McDonald's charity to sponsor UMES' teen science camp

  • Friday, November 4, 2011

      McDonald's charity donates to 'Reach for the Stars'

    PRINCESS ANNE, MD- (Nov. 3, 2011)-The sixth annual "Reach for the Stars!" summer camp for teens will be held in 2012 at the University of Maryland Eastern Shore, thanks to a generous grant from the Ronald McDonald House Charities of Baltimore.

    Tina Baxter, an RMHC of Baltimore board member, and representatives of Salisbury-based Baxter Enterprises presented a $23,000 check to the university's Institutional Advancement Office to sponsor next summer's program. Baxter Enterprises is the franchisee for most McDonald's restaurants on Delmarva.

    "Reach for the Stars!" offers 40 teens from Worcester and Wicomico counties an opportunity to learn about robotics from engineers who work at NASA and UMES. Six college students enrolled in UMES' Rehabilitation Services Program also participate to apply their skills with children with special needs.

    Baxter visited the camp at UMES this past summer to investigate how it focuses on science education targeted specifically to middle schoolers.

    "The Reach for the Stars program is so representative of the type of children's organizations that our grants program supports, by directly serving the needs of children within a community,"   Baxter said. "It is a program that addresses a much underserved area in the exploration of math and science while learning how to partner with students of different abilities."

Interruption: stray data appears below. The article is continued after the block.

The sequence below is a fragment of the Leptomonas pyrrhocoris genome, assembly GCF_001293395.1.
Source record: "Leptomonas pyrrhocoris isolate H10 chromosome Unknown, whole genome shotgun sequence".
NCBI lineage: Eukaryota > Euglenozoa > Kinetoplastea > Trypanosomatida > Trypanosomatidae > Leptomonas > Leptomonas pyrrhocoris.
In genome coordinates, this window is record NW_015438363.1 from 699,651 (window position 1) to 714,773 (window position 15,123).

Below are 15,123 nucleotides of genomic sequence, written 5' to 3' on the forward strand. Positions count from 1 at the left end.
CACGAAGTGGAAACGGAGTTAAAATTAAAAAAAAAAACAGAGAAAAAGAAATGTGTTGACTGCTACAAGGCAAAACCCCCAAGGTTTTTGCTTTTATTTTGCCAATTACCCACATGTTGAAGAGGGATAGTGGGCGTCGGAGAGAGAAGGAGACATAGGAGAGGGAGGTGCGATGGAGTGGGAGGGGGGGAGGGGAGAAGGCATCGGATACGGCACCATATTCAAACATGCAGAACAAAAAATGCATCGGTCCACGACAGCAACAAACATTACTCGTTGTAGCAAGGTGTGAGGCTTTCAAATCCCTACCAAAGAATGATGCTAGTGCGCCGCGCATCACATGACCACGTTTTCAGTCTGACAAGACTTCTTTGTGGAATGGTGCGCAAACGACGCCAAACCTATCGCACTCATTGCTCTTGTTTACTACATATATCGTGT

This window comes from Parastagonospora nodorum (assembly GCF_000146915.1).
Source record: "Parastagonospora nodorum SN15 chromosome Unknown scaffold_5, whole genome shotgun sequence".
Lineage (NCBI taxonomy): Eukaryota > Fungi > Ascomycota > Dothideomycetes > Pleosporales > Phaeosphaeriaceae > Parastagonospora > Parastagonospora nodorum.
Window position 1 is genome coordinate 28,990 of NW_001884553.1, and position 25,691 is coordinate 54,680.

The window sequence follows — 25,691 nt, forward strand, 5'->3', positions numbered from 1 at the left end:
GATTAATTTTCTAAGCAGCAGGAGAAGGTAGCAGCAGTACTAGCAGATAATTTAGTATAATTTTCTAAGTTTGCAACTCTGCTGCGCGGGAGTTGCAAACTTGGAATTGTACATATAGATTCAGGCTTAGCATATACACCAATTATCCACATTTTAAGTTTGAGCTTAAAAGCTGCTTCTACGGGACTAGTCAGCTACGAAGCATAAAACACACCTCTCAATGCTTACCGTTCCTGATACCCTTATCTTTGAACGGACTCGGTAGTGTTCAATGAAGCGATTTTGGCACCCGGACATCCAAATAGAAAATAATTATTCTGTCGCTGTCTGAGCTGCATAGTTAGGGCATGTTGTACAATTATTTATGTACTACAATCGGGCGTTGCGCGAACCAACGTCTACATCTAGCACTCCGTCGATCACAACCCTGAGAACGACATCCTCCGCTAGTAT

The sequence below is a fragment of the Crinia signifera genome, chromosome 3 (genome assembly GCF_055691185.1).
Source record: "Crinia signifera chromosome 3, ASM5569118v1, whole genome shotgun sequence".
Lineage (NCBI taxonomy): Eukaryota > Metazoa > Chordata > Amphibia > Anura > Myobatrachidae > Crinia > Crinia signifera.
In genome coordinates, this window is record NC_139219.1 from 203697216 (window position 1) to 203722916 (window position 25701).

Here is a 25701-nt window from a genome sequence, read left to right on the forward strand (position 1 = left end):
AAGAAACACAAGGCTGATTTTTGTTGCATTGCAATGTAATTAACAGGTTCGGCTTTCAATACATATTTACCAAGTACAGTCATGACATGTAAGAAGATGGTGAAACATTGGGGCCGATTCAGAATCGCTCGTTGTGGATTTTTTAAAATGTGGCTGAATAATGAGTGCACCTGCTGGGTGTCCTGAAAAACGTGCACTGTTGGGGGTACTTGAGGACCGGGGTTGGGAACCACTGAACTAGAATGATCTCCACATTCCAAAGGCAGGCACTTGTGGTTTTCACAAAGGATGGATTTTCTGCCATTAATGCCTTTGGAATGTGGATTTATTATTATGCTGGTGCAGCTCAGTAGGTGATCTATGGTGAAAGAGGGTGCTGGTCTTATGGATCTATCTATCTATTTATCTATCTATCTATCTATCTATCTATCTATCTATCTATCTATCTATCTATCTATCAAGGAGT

The summer program, which began in 2007, is a collaborative project of UMES, NASA (Wallops), Worcester County Economic Development and the Mid-Atlantic Institute for Space and Technology.

    "This gift will make it possible for us to provide more students, particularly those students who are often overlooked, with an opportunity to get excited about science, technology, engineering and mathematics," said Brenda Dingwall, equal opportunity specialist for NASA's Wallops Flight Center.

    The two-week camp encourages participants to pursue careers in those academic disciplines that educators commonly refer to collectively as STEM. The camp serves children with disabilities, at-risk students as well as those who are gifted and talented.

    A Georgetown University economist recently produced a study that shows students who earn STEM degrees typically earn salaries that are 50 percent greater than those who major in the humanities.          

    When the camp launched in 2007, its goals were:

     

    • To inspire and excite the next generation of scientists and engineers by providing students with real-world hands-on experience in science and engineering;
    • To expose students to careers in STEM disciplines, particularly women, minorities and people with disabilities;
    • To help students develop the skills necessary to succeed in the math, science and technology courses that will allow them to pursue STEM careers;
    • To show students the clear path of opportunity for them to pursue careers in science and engineering;
    • To provide future rehabilitation counselors with detailed knowledge of STEM careers, so that they may help people with disabilities develop the skills and make the contacts necessary to pursue these careers;
    • To help current and future K-12 teachers develop a detailed understanding of what skills are